Velo Orange Black Parts Kit

Velo Orange, makers of notoriously shiny bits for your bicycle, have gone to black.  That’s right, coming soon, you can obtain their seatpost, brakes, and even a headset in a nice black finish.  While this photo doesn’t do them much justice, the parts look really, really good in person.  Beyond the new color, they were also showing off two new framesets.  The first is the Camargue, which is designed around a 2.1 tire with space for fenders.  It’s aimed at the adventure touring set.  The other is a more streamlined rando style ride dubbed the PassHunter.  It’s set up to clear a 32mm tire with fenders and is good for credit card touring and randonneur riding.

Head past the break for images, plus details on their new, yet to be named wild handle bar, plus more!

Velo Orange Camargue Frameset

The Camargue frame is set up with rack and fender mounts both front and rear.  It can accommodate downtube shifters, uses a 1 1/8th steerer, and is made from tig welded double butted cro-moly tubes.

The larger 29″ wheels are used on the 62, 59, and 56cm frames, while the 26″ wheels are in place on the 53, 50, and 47cm frames. The geometry is not suspension corrected.  No word on price yet, but my guess is it won’t be too far off from the $500 price the VO Campeur runs.

Velo Orange Passhunter

As for the PassHunter, it puts a nice wide 700c 32mm tire under you for comfortable road riding, commuting, and even light touring.  And while intended for 32’s with fenders, a 35mm tire was mounted up sans fenders for the show, making me want to hit a gravel road on this thing.  The integrated seat clamp is a classy touch.  The frame, like all the rest of the VO line, is good old reliable double butted cro-moly Again, no word on price.

Velo Orange Passhungter Logo
In house designed and printed logo

Velo Orange yet to be named handlebar 2

Velo Orange yet unnamed handlebars

These yet to be named handlebars were being displayed in the VO booth as well.  They are quite the eye catcher.  The main section of the bar is a 23.8mm, while the “aero bars” section are a 22.2 diameter.

Velo Orange Rinko Headset

Also being shown off was this unique Rinko headset.  Rinko is a style of touring via bicycle and train in Japan.  When the bike has its wheels and front fork removed, it becomes small enough to fit on the train as regular baggage, thus not incurring an extra fee.  That is where the Rinko headset comes into play.  It is designed to allow the rider to easily remove the front fork without tools.  Pretty neat!

Velo Orange Grand Cru Handlebar Bag Front

And last but not least is this lovely handmade Grand Cru handlebar bag.  It is made of canvas and leather with brass hardware.  And, it’s sewn up in a small shop in Baltimore.



  1. I dunno, those handlebars aren’t much different than the Jones H-bar.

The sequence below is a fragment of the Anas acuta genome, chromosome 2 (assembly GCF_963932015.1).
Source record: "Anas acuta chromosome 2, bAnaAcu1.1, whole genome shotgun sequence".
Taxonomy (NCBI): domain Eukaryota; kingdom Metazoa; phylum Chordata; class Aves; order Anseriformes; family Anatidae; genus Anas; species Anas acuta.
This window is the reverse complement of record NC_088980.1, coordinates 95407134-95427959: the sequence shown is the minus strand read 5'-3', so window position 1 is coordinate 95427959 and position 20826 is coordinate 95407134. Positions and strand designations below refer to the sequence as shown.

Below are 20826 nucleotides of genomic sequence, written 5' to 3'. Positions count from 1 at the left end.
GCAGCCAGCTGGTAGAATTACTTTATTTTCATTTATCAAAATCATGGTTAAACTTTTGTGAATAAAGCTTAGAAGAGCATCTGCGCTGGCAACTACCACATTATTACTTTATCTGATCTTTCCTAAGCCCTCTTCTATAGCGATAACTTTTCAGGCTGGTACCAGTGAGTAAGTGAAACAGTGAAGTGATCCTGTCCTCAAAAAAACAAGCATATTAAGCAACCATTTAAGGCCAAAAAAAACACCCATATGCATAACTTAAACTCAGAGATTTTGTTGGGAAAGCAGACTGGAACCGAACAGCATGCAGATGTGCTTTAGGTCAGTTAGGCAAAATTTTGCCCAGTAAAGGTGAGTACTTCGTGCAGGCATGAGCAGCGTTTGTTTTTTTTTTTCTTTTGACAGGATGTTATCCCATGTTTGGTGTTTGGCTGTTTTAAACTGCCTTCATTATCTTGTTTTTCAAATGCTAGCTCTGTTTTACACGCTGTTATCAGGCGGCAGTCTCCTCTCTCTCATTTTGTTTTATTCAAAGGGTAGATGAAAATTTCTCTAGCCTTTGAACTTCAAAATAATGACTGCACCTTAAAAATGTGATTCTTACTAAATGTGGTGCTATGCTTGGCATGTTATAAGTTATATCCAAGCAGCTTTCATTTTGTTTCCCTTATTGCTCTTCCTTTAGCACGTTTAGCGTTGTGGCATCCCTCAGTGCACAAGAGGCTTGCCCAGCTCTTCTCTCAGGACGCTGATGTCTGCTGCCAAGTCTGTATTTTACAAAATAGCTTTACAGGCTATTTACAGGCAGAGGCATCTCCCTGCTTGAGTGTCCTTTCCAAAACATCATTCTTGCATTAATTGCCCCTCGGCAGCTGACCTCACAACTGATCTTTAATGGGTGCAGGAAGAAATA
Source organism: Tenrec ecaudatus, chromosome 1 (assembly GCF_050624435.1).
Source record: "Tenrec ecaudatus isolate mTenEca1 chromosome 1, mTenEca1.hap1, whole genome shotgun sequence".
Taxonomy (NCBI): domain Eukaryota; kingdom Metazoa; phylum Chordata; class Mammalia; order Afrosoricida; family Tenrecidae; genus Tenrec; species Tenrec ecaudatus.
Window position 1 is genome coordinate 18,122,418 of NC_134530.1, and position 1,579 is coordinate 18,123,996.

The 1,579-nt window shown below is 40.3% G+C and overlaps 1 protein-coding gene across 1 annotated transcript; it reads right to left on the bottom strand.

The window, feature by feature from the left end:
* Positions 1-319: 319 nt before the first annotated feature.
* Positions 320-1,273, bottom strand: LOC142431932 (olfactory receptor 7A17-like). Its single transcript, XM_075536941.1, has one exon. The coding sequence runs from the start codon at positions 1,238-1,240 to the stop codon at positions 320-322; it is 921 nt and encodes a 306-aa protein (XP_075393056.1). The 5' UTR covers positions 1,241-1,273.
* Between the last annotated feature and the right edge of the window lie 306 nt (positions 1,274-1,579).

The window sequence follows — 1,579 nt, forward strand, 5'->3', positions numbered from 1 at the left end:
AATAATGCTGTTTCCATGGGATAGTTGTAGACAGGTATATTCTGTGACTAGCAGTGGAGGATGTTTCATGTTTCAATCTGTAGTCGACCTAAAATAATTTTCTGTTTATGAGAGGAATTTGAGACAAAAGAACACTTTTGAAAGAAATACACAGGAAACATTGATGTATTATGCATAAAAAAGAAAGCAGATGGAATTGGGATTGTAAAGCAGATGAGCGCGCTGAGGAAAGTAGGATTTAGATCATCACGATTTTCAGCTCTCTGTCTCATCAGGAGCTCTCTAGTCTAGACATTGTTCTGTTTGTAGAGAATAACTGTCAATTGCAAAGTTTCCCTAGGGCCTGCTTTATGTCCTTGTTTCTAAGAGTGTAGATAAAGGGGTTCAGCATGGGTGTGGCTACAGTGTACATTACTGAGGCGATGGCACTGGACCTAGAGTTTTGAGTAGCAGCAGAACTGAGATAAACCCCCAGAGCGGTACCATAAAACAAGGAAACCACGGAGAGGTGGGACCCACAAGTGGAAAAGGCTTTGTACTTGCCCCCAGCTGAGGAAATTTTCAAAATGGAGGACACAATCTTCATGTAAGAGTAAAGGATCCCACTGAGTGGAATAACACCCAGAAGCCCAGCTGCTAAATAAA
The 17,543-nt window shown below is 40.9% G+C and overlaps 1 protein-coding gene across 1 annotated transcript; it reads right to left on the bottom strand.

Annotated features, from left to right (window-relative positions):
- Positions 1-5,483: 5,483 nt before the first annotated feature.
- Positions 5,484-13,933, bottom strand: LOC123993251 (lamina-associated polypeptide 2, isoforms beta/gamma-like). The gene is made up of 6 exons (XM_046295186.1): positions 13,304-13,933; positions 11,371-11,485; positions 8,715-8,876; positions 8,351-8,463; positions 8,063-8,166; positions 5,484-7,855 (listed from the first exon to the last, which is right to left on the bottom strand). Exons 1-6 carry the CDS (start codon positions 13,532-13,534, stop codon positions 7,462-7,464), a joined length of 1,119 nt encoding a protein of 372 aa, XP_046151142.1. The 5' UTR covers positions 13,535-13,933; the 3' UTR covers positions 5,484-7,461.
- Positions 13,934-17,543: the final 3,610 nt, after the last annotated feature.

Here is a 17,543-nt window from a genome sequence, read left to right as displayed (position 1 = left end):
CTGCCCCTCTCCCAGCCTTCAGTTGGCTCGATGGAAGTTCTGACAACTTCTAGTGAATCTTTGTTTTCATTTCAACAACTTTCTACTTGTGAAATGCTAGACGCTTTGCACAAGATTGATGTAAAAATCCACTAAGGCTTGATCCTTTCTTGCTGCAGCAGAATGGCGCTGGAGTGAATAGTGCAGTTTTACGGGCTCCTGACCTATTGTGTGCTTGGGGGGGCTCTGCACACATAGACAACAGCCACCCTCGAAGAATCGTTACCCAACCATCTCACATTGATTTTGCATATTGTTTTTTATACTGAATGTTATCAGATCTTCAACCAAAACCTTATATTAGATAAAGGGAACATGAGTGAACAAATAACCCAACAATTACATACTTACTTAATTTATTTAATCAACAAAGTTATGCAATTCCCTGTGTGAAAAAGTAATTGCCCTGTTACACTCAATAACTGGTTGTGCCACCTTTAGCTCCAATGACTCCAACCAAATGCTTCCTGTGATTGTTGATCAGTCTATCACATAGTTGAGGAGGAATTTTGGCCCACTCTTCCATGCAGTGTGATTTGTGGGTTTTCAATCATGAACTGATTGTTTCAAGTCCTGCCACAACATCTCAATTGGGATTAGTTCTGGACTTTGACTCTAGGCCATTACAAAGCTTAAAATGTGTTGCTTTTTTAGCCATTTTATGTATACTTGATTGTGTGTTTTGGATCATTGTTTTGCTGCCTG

On the other hand, it might be nice in the city to have an upright position for slow riding instead of drops for going fast (and banging my kneecap). But then with levers on the sweep, you’re two steps away from the brake in the fast position, and with levers on the crossbar, there’s no brake in the slow position. Dilemmas, for sure.

  2. Velo Orange doesn’t make anything. Check their blog, and you’ll see they open shipping containers from Asia and distribute their contents and that’s the long and short of it. Filling out an order form or sending CAD drawings to Asia is not the same thing as making something, even if they visit the factory occasionally.

    That being said, many of the products with their logo are fairly unique in the U.S. and the product line they sell has a lot of practical things that I use, for example the fender stay mounts for eyeletless frames, which I can’t get from anyone else.

  3. @David could you say pretty much the same thing about all bike companies? As far as I know all major companies outsource their frame building to Taiwan. Curious on your thoughts about when a company can say they “make” something. When do they cross that line?

    Anyhoo, love the VO stuff. Handlebars are not pretty though.

  4. Stoker, you can say the same thing about many bike companies. However, VO is like a direct, unabashed and blatant ripoff of Rivendell.

    I say this having bought a seat post once from VO. But yeah, they don’t even try to differentiate themselves. It’s basically “cheaper Rivendell”, and the cheapness comes from what David alluded to.

    Is it a bad thing? No, I guess it was expected. I’m sure they make fine products. But Grant at Rivendell is extra careful about where and why he sells certain products, and this can make them cost more, but in this day and age it is very admirable.

  5. I think you have the bar numbers reversed and the main section is 22.2 mm (MTB) and the “horns” are 23.8 mm (road). I think.

  6. I know it’s 4 years later, but I can still lust for the Camargue(sp?) it’s like having an old Farah Fawcet poster hanging around.

What do you think?